For the tenth time since 2000, the Cardinals have Gold Glovers in their clubhouse.
This time, Yadier Molina and Albert Pujols paired up to make a defensive duo for the Redbirds.
For Molina, this award comes as no surprise. It's his third straight, placing him on the verge of joining an exclusive club composed of Johnny Bench, Del Crandall, Charles Johnson, and former Cardinal Mike Matheny—the only National Leaguers to win the award more than three times.
"Winning the award for a third year means a lot to me," said Molina. "It's why I work hard every day to be one of the best at my position. I'll continue to work hard to be the first to win four."
With his most recent victory, the question has become not whether Molina is the premier defensive backstop in baseball, but by how much he outpaces his peers. This season, Molina's 17 Zone Runs led all catchers, and was nearly double the total of runner-up Humberto Quintero. His 1.6 Defensive WAR also led all catchers by a wide margin, and Molina was fourth in the league in both categories.
Teammates have nothing but good things to say about the backstop.
"He's unbelievable," staff ace Chris Carpenter said of Molina, who has been his catcher since he won the Cy Young Award in 2005. "He's like the guy in the book 'The Blind Side.' Everybody talks about the wide receivers and quarterbacks and running backs that make those great plays, but none of that happens if the lineman does not do his job. ... Yadi is the unsung hero. He does so many things behind the scenes like calling pitches and blocking balls. It's not just about throwing guys out. He's an amazingly smart catcher, and it definitely gives me an advantage having him back there."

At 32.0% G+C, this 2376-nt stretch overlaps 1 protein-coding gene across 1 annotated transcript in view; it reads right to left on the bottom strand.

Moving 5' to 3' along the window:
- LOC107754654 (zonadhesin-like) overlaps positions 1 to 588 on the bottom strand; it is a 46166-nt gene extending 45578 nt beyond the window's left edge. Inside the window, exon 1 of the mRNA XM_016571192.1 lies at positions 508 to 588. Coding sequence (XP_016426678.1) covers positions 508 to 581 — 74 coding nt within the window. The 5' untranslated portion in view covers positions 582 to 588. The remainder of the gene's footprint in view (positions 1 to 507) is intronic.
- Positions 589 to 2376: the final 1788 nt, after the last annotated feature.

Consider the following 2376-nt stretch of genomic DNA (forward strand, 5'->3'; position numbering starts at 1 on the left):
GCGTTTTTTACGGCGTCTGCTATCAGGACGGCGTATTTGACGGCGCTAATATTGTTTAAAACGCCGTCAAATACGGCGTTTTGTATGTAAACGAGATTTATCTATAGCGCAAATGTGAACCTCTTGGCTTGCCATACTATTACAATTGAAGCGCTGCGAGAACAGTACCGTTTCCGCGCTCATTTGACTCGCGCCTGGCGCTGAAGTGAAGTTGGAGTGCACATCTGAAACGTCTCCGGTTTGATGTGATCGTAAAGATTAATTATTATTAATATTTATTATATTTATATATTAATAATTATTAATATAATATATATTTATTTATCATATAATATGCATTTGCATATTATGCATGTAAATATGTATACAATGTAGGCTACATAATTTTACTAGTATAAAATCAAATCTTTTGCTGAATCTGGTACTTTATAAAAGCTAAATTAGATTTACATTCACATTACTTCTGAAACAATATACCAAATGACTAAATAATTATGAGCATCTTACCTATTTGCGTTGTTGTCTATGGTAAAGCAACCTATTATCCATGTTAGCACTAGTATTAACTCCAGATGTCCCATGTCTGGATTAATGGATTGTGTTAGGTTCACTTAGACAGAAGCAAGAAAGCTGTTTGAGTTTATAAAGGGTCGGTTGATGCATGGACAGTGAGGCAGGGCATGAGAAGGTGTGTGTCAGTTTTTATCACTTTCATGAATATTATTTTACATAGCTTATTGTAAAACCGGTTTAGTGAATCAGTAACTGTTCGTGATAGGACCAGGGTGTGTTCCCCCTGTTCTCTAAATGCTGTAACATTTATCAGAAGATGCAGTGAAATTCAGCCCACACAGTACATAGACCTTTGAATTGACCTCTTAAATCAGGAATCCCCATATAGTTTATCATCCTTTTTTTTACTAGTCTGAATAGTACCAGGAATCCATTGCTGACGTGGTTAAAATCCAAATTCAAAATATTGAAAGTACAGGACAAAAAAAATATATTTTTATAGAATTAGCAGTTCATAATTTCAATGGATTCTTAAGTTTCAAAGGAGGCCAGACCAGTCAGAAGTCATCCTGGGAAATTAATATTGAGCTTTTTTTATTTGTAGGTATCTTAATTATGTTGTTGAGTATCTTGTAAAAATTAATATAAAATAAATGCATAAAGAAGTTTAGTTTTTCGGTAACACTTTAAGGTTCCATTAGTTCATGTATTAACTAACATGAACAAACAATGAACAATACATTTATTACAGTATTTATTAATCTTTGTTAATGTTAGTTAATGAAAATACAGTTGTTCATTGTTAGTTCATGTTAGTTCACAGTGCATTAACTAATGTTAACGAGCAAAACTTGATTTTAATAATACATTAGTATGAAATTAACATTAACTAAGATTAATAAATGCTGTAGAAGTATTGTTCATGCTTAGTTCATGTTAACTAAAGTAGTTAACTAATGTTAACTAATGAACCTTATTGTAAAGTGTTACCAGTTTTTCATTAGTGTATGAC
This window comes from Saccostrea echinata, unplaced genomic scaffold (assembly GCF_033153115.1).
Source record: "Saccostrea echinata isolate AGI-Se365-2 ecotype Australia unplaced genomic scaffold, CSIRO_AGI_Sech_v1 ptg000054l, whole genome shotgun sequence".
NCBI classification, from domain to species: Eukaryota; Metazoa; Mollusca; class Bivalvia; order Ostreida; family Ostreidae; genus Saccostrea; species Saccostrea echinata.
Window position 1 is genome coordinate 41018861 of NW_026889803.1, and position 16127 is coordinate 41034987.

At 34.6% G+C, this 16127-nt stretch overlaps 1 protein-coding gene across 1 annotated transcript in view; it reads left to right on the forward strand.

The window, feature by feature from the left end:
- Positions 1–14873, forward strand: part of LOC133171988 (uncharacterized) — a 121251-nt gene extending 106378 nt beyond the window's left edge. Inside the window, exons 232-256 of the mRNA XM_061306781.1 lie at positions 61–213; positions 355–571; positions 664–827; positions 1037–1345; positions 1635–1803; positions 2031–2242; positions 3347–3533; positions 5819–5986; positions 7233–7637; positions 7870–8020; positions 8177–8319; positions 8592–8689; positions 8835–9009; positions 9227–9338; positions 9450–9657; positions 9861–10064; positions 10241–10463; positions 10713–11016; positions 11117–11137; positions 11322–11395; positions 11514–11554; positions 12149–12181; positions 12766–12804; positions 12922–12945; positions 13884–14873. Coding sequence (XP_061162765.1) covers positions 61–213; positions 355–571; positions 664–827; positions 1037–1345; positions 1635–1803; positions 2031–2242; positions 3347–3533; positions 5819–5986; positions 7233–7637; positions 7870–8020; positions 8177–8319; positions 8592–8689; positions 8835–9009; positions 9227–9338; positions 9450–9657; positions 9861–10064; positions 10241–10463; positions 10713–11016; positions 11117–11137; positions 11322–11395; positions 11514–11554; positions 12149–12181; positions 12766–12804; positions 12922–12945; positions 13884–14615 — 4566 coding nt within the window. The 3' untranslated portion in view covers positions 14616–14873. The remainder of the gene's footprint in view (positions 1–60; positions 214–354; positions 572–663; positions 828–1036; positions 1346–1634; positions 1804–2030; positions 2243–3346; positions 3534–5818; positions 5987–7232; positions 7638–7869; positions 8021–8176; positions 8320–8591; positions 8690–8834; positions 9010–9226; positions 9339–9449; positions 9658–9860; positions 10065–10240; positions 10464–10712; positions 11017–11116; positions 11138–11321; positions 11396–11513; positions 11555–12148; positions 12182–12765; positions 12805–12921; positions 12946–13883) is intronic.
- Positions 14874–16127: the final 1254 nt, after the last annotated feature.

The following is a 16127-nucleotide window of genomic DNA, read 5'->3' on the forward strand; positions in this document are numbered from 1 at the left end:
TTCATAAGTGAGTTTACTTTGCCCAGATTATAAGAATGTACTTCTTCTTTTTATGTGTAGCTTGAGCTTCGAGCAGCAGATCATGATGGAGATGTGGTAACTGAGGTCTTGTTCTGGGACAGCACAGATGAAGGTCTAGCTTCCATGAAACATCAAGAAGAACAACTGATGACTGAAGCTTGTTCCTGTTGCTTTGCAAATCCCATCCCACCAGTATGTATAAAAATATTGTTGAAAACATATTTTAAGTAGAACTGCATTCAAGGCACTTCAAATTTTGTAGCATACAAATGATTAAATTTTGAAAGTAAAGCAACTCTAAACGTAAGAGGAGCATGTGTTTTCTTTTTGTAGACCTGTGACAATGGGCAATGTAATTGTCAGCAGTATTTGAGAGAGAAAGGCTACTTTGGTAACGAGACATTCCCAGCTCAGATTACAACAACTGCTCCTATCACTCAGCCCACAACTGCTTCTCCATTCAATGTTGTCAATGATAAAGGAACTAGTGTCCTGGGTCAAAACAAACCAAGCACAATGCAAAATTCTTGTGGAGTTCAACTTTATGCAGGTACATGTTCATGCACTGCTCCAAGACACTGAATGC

What he really excels at, though, is shutting down the opponent's running game. He led the league in caught stealing percentage once again this season, with 48.5% of runners caught.
Cubs fans will not soon forget the play Molina made against them last year. With a left-handed batter at the plate and a man on first, Molina deftly picked a breaking ball out of the dirt, wheeled around, and threw around the batter, picking the runner off at first.
Molina currently has 33 pick-offs through his first six full seasons. At that pace, he'll shatter the record of 81 set by Ivan Rodriguez, and will challenge the major league record of 94, held by pitchers Andy Pettitte and Kenny Rogers.
This should come as no surprise to anyone who has watched Molina play. His laser-cannon arm, plus nearly telepathic connection with first baseman Albert Pujols, are reminiscent of Indianapolis Colts quarterback Peyton Manning, who, like Molina, is the most cerebral player in his sport.
Speaking of Pujols, this was his his second such award, and although he isn't the revolutionary defensive wizard Molina is, he was still clearly the best player at his position. Albert led the league in putouts, double plays, fielding percentage, and range factor, and led all first basemen in assists.
He becomes the third Cardinal first baseman to win the award twice, joining defensive wizards Bill White and Keith Hernandez.
Pitcher Adam Wainwright and shortstop Brendan Ryan were also in contention for the award, but missed out to Bronson Arroyo and Troy Tulowitzki, respectively.
The winners were Arroyo, Molina, Pujols, Reds second baseman Brandon Phillips, Tulowitzki, Reds third baseman and former Cardinal Scott Rolen, and outfielders Shane Victorino, Michael Bourn, and Carlos Gonzalez.